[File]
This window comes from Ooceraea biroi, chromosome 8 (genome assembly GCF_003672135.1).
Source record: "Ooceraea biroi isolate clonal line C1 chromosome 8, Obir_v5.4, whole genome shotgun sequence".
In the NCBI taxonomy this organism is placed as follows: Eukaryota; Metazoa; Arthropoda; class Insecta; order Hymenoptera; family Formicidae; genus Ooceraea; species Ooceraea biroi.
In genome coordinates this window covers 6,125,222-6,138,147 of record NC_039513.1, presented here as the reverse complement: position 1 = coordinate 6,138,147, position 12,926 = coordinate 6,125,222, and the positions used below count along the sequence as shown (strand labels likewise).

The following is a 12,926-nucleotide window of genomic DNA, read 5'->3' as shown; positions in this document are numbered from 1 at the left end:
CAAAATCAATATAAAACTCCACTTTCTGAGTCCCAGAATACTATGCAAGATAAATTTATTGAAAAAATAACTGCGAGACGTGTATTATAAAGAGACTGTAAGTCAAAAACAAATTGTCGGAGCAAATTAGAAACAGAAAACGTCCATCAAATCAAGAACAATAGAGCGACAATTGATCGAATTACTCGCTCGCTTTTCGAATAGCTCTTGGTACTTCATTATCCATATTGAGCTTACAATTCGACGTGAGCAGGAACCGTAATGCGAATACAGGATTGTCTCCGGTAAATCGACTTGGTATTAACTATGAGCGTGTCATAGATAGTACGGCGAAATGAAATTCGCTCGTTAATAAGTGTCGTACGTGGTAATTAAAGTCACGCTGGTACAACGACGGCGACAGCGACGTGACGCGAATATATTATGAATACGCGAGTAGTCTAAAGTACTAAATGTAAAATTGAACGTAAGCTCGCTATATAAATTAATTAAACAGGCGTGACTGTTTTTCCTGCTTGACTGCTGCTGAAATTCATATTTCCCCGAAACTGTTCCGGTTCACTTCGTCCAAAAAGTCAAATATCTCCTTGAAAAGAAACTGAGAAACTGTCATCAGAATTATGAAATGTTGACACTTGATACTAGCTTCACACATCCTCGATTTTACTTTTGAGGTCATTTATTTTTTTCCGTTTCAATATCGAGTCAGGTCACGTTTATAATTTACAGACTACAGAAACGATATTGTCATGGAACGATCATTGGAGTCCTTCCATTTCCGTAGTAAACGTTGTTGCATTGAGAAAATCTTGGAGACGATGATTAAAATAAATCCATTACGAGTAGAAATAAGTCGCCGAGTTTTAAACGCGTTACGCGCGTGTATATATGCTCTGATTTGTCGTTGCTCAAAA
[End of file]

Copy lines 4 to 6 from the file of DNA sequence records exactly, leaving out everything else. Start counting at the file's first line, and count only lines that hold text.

In genome coordinates this window covers 6,125,222-6,138,147 of record NC_039513.1, presented here as the reverse complement: position 1 = coordinate 6,138,147, position 12,926 = coordinate 6,125,222, and the positions used below count along the sequence as shown (strand labels likewise).

The following is a 12,926-nucleotide window of genomic DNA, read 5'->3' as shown; positions in this document are numbered from 1 at the left end:
CAAAATCAATATAAAACTCCACTTTCTGAGTCCCAGAATACTATGCAAGATAAATTTATTGAAAAAATAACTGCGAGACGTGTATTATAAAGAGACTGTAAGTCAAAAACAAATTGTCGGAGCAAATTAGAAACAGAAAACGTCCATCAAATCAAGAACAATAGAGCGACAATTGATCGAATTACTCGCTCGCTTTTCGAATAGCTCTTGGTACTTCATTATCCATATTGAGCTTACAATTCGACGTGAGCAGGAACCGTAATGCGAATACAGGATTGTCTCCGGTAAATCGACTTGGTATTAACTATGAGCGTGTCATAGATAGTACGGCGAAATGAAATTCGCTCGTTAATAAGTGTCGTACGTGGTAATTAAAGTCACGCTGGTACAACGACGGCGACAGCGACGTGACGCGAATATATTATGAATACGCGAGTAGTCTAAAGTACTAAATGTAAAATTGAACGTAAGCTCGCTATATAAATTAATTAAACAGGCGTGACTGTTTTTCCTGCTTGACTGCTGCTGAAATTCATATTTCCCCGAAACTGTTCCGGTTCACTTCGTCCAAAAAGTCAAATATCTCCTTGAAAAGAAACTGAGAAACTGTCATCAGAATTATGAAATGTTGACACTTGATACTAGCTTCACACATCCTCGATTTTACTTTTGAGGTCATTTATTTTTTTCCGTTTCAATATCGAGTCAGGTCACGTTTATAATTTACAGACTACAGAAACGATATTGTCATGGAACGATCATTGGAGTCCTTCCATTTCCGTAGTAAACGTTGTTGCATTGAGAAAATCTTGGAGACGATGATTAAAATAAATCCATTACGAGTAGAAATAAGTCGCCGAGTTTTAAACGCGTTACGCGCGTGTATATATGCTCTGATTTGTCGTTGCTCAAAA